Indeed, Australia and Ireland’s electricity grid operators, AEMO and EirGrid, are already working together as part of the Global Power System Transformation Consortium (established in 2019) sharing best practice, support and knowledge infusion for system operators; pursuing clean energy transitions. This cooperation is much more than broad strategy though and includes technical learning on a bi-weekly basis on systems management between engineers on both sides. Australia welcomes this association and will continue to do all that it can to facilitate it and other ventures in the years ahead. From little things big things can and must grow.
To date, Australia has seen these technologies as secondary to solar energy but with ten offshore wind farm projects in our national policy pipeline, they will play an essential role in climate targets for 2050. Equally if Ireland is to meet the ambitious targets in its Climate Bill harnessing wind and wave energy to supplement the national grid will be a key element of success.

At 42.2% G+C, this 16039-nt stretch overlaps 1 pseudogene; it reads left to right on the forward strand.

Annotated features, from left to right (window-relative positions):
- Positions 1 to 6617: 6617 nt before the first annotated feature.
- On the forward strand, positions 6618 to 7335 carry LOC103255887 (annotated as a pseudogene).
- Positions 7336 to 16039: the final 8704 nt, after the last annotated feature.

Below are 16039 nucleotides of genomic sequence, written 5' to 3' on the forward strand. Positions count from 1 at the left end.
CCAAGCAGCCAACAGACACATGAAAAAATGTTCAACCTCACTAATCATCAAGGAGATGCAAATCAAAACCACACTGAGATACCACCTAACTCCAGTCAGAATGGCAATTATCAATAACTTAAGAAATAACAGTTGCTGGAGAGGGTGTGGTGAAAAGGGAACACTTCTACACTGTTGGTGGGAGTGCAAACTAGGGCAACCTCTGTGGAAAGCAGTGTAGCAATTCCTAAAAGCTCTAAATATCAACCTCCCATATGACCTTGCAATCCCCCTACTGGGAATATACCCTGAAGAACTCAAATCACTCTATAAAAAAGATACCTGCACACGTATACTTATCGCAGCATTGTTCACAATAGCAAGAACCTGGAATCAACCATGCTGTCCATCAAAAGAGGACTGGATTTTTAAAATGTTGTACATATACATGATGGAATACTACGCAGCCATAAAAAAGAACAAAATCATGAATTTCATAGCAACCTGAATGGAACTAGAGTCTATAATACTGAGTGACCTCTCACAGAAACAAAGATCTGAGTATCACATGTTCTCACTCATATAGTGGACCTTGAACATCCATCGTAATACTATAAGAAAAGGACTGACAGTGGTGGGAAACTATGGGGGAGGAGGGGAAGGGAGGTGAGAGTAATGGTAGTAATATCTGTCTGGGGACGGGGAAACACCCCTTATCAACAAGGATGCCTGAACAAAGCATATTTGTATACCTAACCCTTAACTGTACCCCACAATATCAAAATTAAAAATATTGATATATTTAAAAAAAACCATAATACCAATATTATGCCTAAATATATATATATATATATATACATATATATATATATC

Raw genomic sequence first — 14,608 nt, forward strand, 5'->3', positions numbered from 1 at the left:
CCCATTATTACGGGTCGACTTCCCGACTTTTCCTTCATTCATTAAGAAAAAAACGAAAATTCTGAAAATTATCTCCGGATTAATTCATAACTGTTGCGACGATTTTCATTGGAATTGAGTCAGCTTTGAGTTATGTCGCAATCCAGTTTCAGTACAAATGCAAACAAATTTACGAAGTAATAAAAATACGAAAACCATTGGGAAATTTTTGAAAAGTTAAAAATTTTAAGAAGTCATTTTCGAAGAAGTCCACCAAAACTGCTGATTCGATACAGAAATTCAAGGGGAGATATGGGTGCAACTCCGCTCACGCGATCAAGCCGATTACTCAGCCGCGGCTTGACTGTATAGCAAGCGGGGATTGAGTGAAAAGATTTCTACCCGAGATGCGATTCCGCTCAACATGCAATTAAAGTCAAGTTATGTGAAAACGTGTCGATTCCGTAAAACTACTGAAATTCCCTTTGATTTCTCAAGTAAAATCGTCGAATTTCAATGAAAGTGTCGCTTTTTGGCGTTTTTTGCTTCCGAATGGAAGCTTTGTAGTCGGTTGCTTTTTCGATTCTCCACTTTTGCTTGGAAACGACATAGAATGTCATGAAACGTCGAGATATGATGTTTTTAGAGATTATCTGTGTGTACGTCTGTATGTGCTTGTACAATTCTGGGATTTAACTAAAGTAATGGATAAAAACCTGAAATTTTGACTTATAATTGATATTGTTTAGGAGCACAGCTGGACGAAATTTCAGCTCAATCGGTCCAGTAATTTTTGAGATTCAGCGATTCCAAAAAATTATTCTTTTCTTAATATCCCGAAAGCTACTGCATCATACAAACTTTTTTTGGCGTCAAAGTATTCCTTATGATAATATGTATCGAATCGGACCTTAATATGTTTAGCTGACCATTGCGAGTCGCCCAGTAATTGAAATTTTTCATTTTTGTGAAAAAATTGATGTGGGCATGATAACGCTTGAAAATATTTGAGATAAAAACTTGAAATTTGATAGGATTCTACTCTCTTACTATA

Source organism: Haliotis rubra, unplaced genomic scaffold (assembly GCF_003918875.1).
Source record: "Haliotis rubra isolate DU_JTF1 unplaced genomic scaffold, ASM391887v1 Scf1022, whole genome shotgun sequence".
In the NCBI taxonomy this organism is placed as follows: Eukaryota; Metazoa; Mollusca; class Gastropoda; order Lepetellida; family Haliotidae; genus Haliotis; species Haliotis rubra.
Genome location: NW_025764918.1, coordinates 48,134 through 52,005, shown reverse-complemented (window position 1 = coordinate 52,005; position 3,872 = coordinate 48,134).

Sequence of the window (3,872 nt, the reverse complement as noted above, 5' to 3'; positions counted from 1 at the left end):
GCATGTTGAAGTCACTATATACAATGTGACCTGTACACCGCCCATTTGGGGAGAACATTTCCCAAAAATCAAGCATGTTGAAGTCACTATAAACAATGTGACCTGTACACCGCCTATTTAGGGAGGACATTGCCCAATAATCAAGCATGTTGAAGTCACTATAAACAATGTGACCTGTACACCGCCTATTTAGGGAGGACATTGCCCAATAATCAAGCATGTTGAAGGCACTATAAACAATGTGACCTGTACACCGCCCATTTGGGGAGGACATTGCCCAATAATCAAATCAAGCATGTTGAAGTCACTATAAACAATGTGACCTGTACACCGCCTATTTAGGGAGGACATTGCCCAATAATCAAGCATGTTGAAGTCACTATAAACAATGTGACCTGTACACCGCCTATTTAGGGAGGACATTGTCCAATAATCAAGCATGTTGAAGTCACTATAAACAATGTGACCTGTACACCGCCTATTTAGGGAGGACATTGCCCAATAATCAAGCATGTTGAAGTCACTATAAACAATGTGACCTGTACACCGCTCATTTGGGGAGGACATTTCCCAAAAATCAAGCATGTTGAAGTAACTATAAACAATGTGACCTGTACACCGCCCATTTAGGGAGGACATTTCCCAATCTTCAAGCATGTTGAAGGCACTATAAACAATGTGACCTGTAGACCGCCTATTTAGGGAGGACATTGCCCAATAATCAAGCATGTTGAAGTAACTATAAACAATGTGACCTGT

None of this is easy, in Australia the political process has taken a great deal of punishment in the pursuit of a national pathway to low and to net zero emissions. Both Ireland and Australia are sophisticated, industrialised nations. Roads, bridges and electricity networks are made from raw materials like iron ore and Australia’s role in the global resource industry is something of which we are proud. This is not at all a negative association and our globally dominant mining industry has much to be proud of, by safely providing the energy, Iron, Copper, Lithium and aluminium to rapidly industrialising nations. Indeed, 54 per cent of all Lithium used for batteries today comes from Australia. This essential work will continue as we transition to a more sustainable economic model. Our role in this area includes our significant trading partnership with China, where Australian iron ore, gas and coal has been used over the past twenty years to lift over 400 million people out of poverty, providing the raw materials for China’s roads, houses, sewerage systems, schools and hospitals.